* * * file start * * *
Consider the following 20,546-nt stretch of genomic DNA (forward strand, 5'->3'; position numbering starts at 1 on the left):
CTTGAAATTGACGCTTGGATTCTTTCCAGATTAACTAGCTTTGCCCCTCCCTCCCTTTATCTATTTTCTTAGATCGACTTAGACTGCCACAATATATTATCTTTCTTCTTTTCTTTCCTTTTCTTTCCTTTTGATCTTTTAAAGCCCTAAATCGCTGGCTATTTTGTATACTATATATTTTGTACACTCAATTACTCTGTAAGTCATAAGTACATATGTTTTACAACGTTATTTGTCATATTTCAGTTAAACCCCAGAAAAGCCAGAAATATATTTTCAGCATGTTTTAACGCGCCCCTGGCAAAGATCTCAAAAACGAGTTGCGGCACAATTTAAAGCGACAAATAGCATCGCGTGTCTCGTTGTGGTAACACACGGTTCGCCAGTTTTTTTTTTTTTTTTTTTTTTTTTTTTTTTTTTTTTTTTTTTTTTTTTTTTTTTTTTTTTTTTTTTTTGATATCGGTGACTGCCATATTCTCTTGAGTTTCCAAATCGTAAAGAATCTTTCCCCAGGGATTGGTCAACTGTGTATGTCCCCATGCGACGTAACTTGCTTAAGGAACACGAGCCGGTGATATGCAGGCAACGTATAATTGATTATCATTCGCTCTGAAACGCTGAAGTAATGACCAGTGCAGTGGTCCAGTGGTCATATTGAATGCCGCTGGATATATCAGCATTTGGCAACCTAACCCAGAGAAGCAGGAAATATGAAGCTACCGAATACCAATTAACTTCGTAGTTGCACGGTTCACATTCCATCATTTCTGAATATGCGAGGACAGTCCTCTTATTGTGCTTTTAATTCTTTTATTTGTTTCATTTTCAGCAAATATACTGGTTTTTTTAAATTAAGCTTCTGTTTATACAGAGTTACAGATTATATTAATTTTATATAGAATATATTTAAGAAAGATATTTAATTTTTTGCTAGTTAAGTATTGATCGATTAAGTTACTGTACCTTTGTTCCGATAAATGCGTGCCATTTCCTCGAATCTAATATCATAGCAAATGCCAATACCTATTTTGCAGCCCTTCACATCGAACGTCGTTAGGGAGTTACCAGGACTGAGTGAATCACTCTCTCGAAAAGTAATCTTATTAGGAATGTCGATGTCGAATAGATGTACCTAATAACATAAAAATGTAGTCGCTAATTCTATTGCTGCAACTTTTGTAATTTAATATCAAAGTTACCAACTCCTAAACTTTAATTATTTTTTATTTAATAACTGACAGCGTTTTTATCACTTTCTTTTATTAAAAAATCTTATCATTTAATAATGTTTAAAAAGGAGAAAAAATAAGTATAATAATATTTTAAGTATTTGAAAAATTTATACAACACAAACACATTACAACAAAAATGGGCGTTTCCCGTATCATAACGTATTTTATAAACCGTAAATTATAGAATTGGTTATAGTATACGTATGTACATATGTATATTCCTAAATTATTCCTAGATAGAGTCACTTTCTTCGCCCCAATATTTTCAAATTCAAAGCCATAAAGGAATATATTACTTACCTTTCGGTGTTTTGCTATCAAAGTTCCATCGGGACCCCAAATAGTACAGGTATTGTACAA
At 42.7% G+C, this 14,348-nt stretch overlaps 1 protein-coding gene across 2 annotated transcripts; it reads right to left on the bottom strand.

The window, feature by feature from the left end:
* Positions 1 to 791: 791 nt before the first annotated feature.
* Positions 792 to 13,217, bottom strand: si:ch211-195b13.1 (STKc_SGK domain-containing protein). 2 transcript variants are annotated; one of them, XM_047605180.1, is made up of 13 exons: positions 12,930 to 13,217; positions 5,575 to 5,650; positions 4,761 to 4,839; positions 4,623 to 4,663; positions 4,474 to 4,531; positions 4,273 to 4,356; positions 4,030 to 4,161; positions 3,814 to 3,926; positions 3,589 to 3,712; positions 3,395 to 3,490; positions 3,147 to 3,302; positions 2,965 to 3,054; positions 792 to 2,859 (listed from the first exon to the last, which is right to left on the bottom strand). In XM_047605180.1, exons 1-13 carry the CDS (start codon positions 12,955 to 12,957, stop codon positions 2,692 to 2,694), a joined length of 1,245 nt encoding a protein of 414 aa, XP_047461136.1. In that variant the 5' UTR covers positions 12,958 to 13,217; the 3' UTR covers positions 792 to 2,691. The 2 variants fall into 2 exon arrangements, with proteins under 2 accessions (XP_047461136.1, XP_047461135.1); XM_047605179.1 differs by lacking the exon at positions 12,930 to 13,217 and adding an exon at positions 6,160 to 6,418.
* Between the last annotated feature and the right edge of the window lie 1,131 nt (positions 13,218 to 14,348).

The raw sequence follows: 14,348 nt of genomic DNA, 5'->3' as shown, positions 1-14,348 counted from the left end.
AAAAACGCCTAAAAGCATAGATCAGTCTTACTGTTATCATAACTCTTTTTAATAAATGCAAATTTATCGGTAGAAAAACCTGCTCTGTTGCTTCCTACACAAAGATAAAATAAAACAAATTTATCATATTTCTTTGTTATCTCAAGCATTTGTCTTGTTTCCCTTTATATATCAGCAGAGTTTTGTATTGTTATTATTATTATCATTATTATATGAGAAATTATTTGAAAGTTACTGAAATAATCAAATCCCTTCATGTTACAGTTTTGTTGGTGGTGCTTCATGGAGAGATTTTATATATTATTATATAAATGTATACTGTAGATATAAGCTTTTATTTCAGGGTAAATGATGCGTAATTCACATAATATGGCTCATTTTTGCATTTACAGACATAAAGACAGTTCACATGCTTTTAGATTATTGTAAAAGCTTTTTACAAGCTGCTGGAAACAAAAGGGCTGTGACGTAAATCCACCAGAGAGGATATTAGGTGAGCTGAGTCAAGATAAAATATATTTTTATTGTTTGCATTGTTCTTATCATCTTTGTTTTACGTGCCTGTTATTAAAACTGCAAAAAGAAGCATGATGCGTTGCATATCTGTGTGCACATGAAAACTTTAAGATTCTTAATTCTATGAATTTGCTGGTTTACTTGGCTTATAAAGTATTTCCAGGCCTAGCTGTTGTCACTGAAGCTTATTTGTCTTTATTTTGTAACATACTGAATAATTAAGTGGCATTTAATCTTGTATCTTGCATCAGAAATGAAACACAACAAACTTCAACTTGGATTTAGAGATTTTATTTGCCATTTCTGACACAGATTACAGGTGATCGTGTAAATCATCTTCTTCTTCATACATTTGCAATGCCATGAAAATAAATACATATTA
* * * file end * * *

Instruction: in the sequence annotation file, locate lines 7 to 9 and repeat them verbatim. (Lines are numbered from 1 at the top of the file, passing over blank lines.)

* Between the last annotated feature and the right edge of the window lie 1,131 nt (positions 13,218 to 14,348).

The raw sequence follows: 14,348 nt of genomic DNA, 5'->3' as shown, positions 1-14,348 counted from the left end.
AAAAACGCCTAAAAGCATAGATCAGTCTTACTGTTATCATAACTCTTTTTAATAAATGCAAATTTATCGGTAGAAAAACCTGCTCTGTTGCTTCCTACACAAAGATAAAATAAAACAAATTTATCATATTTCTTTGTTATCTCAAGCATTTGTCTTGTTTCCCTTTATATATCAGCAGAGTTTTGTATTGTTATTATTATTATCATTATTATATGAGAAATTATTTGAAAGTTACTGAAATAATCAAATCCCTTCATGTTACAGTTTTGTTGGTGGTGCTTCATGGAGAGATTTTATATATTATTATATAAATGTATACTGTAGATATAAGCTTTTATTTCAGGGTAAATGATGCGTAATTCACATAATATGGCTCATTTTTGCATTTACAGACATAAAGACAGTTCACATGCTTTTAGATTATTGTAAAAGCTTTTTACAAGCTGCTGGAAACAAAAGGGCTGTGACGTAAATCCACCAGAGAGGATATTAGGTGAGCTGAGTCAAGATAAAATATATTTTTATTGTTTGCATTGTTCTTATCATCTTTGTTTTACGTGCCTGTTATTAAAACTGCAAAAAGAAGCATGATGCGTTGCATATCTGTGTGCACATGAAAACTTTAAGATTCTTAATTCTATGAATTTGCTGGTTTACTTGGCTTATAAAGTATTTCCAGGCCTAGCTGTTGTCACTGAAGCTTATTTGTCTTTATTTTGTAACATACTGAATAATTAAGTGGCATTTAATCTTGTATCTTGCATCAGAAATGAAACACAACAAACTTCAACTTGGATTTAGAGATTTTATTTGCCATTTCTGACACAGATTACAGGTGATCGTGTAAATCATCTTCTTCTTCATACATTTGCAATGCCATGAAAATAAATACATATTA